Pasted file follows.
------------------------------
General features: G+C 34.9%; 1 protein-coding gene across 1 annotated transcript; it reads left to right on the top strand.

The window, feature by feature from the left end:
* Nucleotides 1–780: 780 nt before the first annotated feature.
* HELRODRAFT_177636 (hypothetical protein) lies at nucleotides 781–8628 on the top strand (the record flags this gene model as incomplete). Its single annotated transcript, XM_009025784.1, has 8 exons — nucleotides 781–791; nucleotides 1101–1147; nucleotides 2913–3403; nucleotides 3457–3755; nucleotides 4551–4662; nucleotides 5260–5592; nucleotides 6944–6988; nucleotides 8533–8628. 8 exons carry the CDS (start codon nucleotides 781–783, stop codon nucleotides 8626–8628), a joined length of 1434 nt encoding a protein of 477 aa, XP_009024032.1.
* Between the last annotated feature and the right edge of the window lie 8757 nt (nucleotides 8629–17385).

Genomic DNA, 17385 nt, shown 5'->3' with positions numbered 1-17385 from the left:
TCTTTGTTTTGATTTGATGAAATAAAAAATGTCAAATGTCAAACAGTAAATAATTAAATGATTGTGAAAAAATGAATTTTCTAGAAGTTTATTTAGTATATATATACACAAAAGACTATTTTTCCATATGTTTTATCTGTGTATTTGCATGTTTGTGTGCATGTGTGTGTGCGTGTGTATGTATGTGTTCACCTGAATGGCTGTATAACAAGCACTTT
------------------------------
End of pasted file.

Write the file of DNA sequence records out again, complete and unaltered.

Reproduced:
General features: G+C 34.9%; 1 protein-coding gene across 1 annotated transcript; it reads left to right on the top strand.

The window, feature by feature from the left end:
* Nucleotides 1–780: 780 nt before the first annotated feature.
* HELRODRAFT_177636 (hypothetical protein) lies at nucleotides 781–8628 on the top strand (the record flags this gene model as incomplete). Its single annotated transcript, XM_009025784.1, has 8 exons — nucleotides 781–791; nucleotides 1101–1147; nucleotides 2913–3403; nucleotides 3457–3755; nucleotides 4551–4662; nucleotides 5260–5592; nucleotides 6944–6988; nucleotides 8533–8628. 8 exons carry the CDS (start codon nucleotides 781–783, stop codon nucleotides 8626–8628), a joined length of 1434 nt encoding a protein of 477 aa, XP_009024032.1.
* Between the last annotated feature and the right edge of the window lie 8757 nt (nucleotides 8629–17385).

Genomic DNA, 17385 nt, shown 5'->3' with positions numbered 1-17385 from the left:
TCTTTGTTTTGATTTGATGAAATAAAAAATGTCAAATGTCAAACAGTAAATAATTAAATGATTGTGAAAAAATGAATTTTCTAGAAGTTTATTTAGTATATATATACACAAAAGACTATTTTTCCATATGTTTTATCTGTGTATTTGCATGTTTGTGTGCATGTGTGTGTGCGTGTGTATGTATGTGTTCACCTGAATGGCTGTATAACAAGCACTTT